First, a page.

MUSICAL/LYRICAL PROWESS: It's too soon to tell about Lohan's lyrical styling, though it's a safe bet that, like the rest of these divas-in-training, she'll get help from co-writers; her soundtrack work finds her singing others' songs. Lohan's voice seems to be adequate, though her most striking assets are more apparent in her recent Rolling Stone cover portrait.
EDGE FACTOR: Sure, she's a nice girl. But the girl likes bling - witness the $40,000 watch she just bought herself. And her most recent movie, Mean Girls, was plenty naughty thanks to ribald screenwriter Tiny Fey.
QUOTABLE: On her official Web site, www.llrocks.com Lindsay writes about being a normal teen: "I've been so tired at night, I just literally go home, watch TV, eat dinner, talk on the phone, and crash right to bed : It's nice, and I was so happy yesterday I came home and got this purse that I ordered and it's super cute!!!"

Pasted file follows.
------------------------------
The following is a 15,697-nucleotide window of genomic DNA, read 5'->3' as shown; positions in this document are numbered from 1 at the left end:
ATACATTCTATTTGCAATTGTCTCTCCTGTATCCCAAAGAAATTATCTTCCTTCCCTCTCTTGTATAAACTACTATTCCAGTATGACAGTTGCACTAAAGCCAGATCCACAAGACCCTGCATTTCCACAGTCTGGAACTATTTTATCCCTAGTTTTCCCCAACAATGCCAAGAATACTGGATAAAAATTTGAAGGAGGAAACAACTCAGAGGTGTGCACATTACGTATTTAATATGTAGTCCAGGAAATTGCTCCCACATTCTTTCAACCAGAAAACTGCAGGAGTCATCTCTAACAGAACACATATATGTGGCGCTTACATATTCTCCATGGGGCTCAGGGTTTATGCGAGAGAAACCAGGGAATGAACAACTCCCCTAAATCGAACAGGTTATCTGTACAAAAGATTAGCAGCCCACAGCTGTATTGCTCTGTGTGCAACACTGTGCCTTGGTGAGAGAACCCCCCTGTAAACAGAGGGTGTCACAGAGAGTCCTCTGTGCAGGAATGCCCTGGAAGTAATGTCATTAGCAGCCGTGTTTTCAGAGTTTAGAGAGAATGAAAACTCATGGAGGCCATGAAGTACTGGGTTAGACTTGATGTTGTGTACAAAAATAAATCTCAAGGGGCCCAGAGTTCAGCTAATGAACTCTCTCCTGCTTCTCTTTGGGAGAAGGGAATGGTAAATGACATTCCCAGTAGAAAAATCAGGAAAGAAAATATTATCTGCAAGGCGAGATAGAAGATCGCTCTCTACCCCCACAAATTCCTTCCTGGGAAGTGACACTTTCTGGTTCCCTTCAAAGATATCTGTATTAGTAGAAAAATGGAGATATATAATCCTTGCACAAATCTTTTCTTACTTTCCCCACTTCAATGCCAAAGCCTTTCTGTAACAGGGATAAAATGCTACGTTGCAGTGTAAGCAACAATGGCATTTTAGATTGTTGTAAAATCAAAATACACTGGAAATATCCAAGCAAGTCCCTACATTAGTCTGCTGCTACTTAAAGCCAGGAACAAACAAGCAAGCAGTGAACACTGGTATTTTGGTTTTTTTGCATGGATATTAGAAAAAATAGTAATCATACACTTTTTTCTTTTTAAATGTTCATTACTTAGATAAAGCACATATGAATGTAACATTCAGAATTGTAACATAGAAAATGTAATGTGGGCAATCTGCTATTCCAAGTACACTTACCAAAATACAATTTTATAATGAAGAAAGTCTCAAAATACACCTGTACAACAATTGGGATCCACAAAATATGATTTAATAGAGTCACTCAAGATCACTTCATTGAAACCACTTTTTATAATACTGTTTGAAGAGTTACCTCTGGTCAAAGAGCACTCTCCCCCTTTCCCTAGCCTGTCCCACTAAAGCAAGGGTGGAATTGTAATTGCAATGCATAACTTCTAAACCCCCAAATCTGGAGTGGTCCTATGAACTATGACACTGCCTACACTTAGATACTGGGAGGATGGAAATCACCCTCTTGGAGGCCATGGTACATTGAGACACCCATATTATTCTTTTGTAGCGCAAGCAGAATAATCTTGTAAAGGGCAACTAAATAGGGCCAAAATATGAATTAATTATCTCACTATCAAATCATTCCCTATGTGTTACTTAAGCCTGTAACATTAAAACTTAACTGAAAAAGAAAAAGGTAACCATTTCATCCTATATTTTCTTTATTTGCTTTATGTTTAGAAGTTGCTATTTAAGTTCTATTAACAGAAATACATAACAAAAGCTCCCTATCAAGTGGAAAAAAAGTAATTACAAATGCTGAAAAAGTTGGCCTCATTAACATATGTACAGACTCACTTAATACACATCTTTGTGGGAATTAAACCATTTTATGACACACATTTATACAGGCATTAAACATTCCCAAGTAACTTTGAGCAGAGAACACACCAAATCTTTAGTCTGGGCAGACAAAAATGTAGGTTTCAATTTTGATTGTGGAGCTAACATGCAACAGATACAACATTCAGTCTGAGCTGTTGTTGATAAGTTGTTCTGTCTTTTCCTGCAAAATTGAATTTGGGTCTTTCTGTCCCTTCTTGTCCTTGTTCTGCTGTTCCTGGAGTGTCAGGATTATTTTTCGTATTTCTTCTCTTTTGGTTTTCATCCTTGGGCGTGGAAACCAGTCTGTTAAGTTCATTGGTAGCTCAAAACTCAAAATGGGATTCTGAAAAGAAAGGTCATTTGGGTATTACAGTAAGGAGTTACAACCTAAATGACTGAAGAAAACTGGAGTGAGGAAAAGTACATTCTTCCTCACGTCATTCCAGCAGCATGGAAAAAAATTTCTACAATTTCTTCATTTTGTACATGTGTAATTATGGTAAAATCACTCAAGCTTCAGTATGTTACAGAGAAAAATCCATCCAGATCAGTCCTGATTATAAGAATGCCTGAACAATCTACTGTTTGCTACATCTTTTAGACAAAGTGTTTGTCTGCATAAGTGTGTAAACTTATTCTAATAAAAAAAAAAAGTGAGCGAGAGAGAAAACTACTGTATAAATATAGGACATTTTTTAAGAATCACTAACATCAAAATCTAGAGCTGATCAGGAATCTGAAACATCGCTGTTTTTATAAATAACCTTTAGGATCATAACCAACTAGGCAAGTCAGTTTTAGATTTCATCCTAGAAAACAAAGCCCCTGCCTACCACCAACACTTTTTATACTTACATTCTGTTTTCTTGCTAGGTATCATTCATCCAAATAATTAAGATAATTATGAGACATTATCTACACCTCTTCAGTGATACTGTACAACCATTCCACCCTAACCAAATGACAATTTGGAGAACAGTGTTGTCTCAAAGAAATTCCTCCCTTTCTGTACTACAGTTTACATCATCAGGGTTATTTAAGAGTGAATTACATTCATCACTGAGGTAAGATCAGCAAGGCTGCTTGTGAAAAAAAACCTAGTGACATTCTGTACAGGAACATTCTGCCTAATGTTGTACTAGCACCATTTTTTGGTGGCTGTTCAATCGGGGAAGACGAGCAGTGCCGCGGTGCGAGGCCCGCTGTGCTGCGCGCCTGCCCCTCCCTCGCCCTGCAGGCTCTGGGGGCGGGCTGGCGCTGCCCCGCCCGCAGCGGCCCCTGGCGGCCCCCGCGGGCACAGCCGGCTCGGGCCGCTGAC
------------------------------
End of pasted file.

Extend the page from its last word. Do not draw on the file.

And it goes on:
CELEB POSSE: She has been spotted out and about with celebs galore, including her boyfriend Wilmer Valderrama (That '70s Show), with whom she recently shared a $1,200-a-night Miami Beach bungalow, US magazine breathlessly reported. For her socialite status alone, Lohan trumps the competition here.
BOTTOM LINE: Lindsay, you've got the makings of a terrific actor. Focus!
MARIA MENA, 18
CAREER SO FAR: Mena's debut album White Turns Blue won comparison to Alanis Morissette or Avril Lavigne because it's angsty and folkier than conventional teen pop. Mena's a pop singer, but she writes her own tunes and gets points for that. She's going about her musical career the old-fashioned way - sans movie or television deals - which makes a particularly rare variation on the theme.
MUSICAL/LYRICAL PROWESS: Mena's first single, You're the Only One, features an odd fusion of talking and singing in a herky-jerky conversational style that is jarring but distinctive. Her lyrics are straight from the Too Much Information school. "You're the only one who holds my hair back when I'm drunk and get sick," she sings.